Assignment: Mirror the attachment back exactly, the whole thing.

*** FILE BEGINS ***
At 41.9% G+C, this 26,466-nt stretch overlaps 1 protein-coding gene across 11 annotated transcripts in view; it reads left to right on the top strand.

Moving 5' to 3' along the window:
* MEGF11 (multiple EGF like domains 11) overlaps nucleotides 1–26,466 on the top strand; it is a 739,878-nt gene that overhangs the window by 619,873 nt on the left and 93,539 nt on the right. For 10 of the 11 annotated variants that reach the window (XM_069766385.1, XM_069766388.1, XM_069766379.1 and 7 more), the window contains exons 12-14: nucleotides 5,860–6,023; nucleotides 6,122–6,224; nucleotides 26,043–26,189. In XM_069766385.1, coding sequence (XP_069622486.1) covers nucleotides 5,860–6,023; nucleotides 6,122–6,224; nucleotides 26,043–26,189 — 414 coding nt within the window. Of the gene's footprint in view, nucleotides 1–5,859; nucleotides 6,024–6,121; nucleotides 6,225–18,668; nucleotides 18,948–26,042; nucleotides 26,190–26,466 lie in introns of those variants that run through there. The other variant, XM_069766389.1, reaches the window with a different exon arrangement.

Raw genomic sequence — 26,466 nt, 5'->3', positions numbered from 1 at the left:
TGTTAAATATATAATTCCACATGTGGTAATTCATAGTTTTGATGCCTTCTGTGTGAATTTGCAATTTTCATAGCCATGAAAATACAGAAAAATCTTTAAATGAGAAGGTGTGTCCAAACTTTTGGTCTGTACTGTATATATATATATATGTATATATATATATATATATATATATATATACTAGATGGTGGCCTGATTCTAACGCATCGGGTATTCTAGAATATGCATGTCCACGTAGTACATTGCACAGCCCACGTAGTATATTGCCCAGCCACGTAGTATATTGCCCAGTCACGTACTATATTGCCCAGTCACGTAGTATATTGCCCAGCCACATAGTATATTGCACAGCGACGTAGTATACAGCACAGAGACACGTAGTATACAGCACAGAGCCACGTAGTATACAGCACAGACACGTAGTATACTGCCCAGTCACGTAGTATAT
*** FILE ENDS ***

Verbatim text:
At 41.9% G+C, this 26,466-nt stretch overlaps 1 protein-coding gene across 11 annotated transcripts in view; it reads left to right on the top strand.

Moving 5' to 3' along the window:
* MEGF11 (multiple EGF like domains 11) overlaps nucleotides 1–26,466 on the top strand; it is a 739,878-nt gene that overhangs the window by 619,873 nt on the left and 93,539 nt on the right. For 10 of the 11 annotated variants that reach the window (XM_069766385.1, XM_069766388.1, XM_069766379.1 and 7 more), the window contains exons 12-14: nucleotides 5,860–6,023; nucleotides 6,122–6,224; nucleotides 26,043–26,189. In XM_069766385.1, coding sequence (XP_069622486.1) covers nucleotides 5,860–6,023; nucleotides 6,122–6,224; nucleotides 26,043–26,189 — 414 coding nt within the window. Of the gene's footprint in view, nucleotides 1–5,859; nucleotides 6,024–6,121; nucleotides 6,225–18,668; nucleotides 18,948–26,042; nucleotides 26,190–26,466 lie in introns of those variants that run through there. The other variant, XM_069766389.1, reaches the window with a different exon arrangement.

Raw genomic sequence — 26,466 nt, 5'->3', positions numbered from 1 at the left:
TGTTAAATATATAATTCCACATGTGGTAATTCATAGTTTTGATGCCTTCTGTGTGAATTTGCAATTTTCATAGCCATGAAAATACAGAAAAATCTTTAAATGAGAAGGTGTGTCCAAACTTTTGGTCTGTACTGTATATATATATATATGTATATATATATATATATATATATATATATACTAGATGGTGGCCTGATTCTAACGCATCGGGTATTCTAGAATATGCATGTCCACGTAGTACATTGCACAGCCCACGTAGTATATTGCCCAGCCACGTAGTATATTGCCCAGTCACGTACTATATTGCCCAGTCACGTAGTATATTGCCCAGCCACATAGTATATTGCACAGCGACGTAGTATACAGCACAGAGACACGTAGTATACAGCACAGAGCCACGTAGTATACAGCACAGACACGTAGTATACTGCCCAGTCACGTAGTATAT